By yesterday morning the road freight strike, marred by violence and intimidation, and declared “boring in terms of macroeconomics” by a senior economist, had not been resolved.
Mike Schussler, the director of Economist.co.za, said the strike’s negative impact was manifest “mainly through petrol stations – in the bigger scheme of things it (the impact) is still small”. Isaac Matshego, an economist at Nedbank, agreed that the negative impact of the strike was limited and said the numbers for losses had not yet come through. According to reports, the Fuel Retailers’ Association said on Thursday that 70 petrol stations across the country had run dry.
Tony Twine, a senior economist at Econometrix said: “In terms of the macroeconomics of the country, the strike is boring.
“In-house delivery fleets are still running for Spar and OK Bazaars. The economy did not come to a halt,” he said.
Twine put threats of stocks running dry down to union-stoked rumour or media frenzy.
“What is going to be interesting is if the strike is still in place next Friday and there is an announcement of a 35c increase in petrol and there have not been deliveries at service stations for last two weeks.”
“The (truck drivers’) threat of the strike was telegraphed for weeks and months before it took place,” he said.
“You had to be a fairly bad executive manager not to have your stock in place…, ahead of the deadline for the strike.
“There has been no threat in the first week of strike. Losses have been constrained to the wages of striking workers and to perishables that could not be delivered.
“If the strike continued for weeks we would eventually run into a position where it would affect faster-moving goods and retail – petrol, bread.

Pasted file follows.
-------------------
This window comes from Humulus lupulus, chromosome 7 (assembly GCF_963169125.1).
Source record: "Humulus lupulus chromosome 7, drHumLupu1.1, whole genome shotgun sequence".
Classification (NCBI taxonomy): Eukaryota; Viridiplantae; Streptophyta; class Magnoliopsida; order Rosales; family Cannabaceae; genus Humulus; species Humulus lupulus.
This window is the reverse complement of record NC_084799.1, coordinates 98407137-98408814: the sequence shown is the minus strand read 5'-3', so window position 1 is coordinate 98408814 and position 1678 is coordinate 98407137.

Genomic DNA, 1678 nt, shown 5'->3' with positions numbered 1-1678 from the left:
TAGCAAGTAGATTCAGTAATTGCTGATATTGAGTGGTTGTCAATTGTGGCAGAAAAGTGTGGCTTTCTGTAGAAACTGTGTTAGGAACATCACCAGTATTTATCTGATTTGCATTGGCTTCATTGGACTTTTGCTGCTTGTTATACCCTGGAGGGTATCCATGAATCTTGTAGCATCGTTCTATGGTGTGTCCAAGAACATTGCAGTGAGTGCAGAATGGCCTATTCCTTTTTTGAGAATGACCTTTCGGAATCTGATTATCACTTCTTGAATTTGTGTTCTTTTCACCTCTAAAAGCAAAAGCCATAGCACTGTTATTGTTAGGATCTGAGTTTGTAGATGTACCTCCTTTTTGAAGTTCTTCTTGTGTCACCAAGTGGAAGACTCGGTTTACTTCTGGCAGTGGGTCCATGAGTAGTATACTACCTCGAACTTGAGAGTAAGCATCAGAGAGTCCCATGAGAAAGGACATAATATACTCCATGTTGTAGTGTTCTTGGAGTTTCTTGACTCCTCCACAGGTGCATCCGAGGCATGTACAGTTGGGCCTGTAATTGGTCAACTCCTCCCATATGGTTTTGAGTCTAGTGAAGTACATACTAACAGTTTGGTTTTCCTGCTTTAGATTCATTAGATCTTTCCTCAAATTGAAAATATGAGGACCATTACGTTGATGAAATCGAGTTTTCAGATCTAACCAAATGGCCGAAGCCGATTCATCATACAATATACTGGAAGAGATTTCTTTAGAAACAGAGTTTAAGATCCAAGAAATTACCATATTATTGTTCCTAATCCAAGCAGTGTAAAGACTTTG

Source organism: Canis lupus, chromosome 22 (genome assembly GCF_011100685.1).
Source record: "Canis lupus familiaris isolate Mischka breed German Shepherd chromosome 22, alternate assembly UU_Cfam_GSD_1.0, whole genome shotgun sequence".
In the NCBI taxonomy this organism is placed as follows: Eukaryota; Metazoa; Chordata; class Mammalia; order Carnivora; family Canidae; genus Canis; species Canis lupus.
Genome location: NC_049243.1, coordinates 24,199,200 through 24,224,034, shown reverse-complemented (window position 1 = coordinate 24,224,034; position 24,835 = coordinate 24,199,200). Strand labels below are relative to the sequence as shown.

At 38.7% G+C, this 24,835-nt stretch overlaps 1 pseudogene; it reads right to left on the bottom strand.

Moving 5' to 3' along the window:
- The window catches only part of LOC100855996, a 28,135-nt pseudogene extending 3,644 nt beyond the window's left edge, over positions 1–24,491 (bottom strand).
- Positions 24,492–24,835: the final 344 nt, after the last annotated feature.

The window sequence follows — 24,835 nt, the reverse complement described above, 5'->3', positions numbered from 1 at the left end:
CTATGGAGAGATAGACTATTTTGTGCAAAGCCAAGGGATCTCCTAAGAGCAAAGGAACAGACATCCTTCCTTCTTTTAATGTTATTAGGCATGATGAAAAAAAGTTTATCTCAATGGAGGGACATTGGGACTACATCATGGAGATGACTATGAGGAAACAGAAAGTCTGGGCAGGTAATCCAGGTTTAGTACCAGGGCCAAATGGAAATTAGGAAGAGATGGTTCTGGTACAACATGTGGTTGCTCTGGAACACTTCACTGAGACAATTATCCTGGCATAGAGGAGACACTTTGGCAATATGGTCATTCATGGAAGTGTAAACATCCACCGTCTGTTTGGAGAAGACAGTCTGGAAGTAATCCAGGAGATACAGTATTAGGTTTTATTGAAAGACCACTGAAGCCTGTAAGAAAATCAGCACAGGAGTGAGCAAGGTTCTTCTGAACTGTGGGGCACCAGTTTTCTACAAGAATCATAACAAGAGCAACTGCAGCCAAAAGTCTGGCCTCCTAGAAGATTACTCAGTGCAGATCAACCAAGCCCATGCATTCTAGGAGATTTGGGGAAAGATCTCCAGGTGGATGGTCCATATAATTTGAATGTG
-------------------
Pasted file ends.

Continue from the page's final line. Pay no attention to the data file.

“Some ATMs would not be filled. Some would. The bank ATMs tend to be serviced by in-house bank cash operations rather than independent truckers. It’s not such a threat and there is an awful lot of money that can be recycled.”
But Patricia Pillay of the Consumer Goods Council of SA said on Friday: “It is important that a settlement is reached as the potential impact to our members is great.
“The strike has an impact on road transport and rail, as well as port operations, with cargo potentially being stranded in ports as a result of no transportation to move the cargo.”
She said the impact on the consumer industry could be huge if the strike was not resolved.
On Friday, Chose Choeu, the president of the SA Chamber of Commerce and Industry called for the police to monitor the violence and warned against the negative impact of the strike and its ripple effect on the economy.
Meanwhile, the leaders of the four unions involved in the strike denied the reports of violence.
On Monday, the Transport and Allied Workers Union of SA (Tawusa), the Motor Transport Workers Union (MTWU) and the Professional Transport Workers Union (PTWU) delivered their memorandum.
On Wednesday, the SA Transport and Allied Workers Union delivered its.
On reports of violence, Chris Nkosi, Gauteng provincial secretary for Satawu, said: “The TV was doing a cut-and-paste – they go to hospital and take pictures of people sleeping in the bed and marchers marching somewhere in Braamfontein and say they are doing those things.
“The general secretary gave the instruction that there should be no intimidation.”
Zack Munser, general secretary of Tawusa, said: “The issue of violence, if it was, is very unfortunate. This was an organised industrial strike, which means the workers cannot be fired from their employment. They will not be paid for the duration of the strike.
“We will not expect any of the workers, organised or unorganised, to carry on their duties at the time of the strike.
“The violence I hear about is the violence of people who are carrying on their deliveries during the time of the strike.
“We do not condone violence and don’t expect that to happen. There might have been incidents.”
Reckson Baloi, the general secretary of PTWU, said: “Our members are striking peacefully and picketing at their workplaces. It was peaceful on Monday, when our members marched to the bargaining council, and I can say our strike was peaceful.”
Mdumiseni Mabasu, general secretary of MTWU said: “On Monday we told our members to report to their places of employment and picket… I have not heard of any intimidation from our people. I just read about it (violence) in the newspaper. I have not seen it.” – Sunday Independent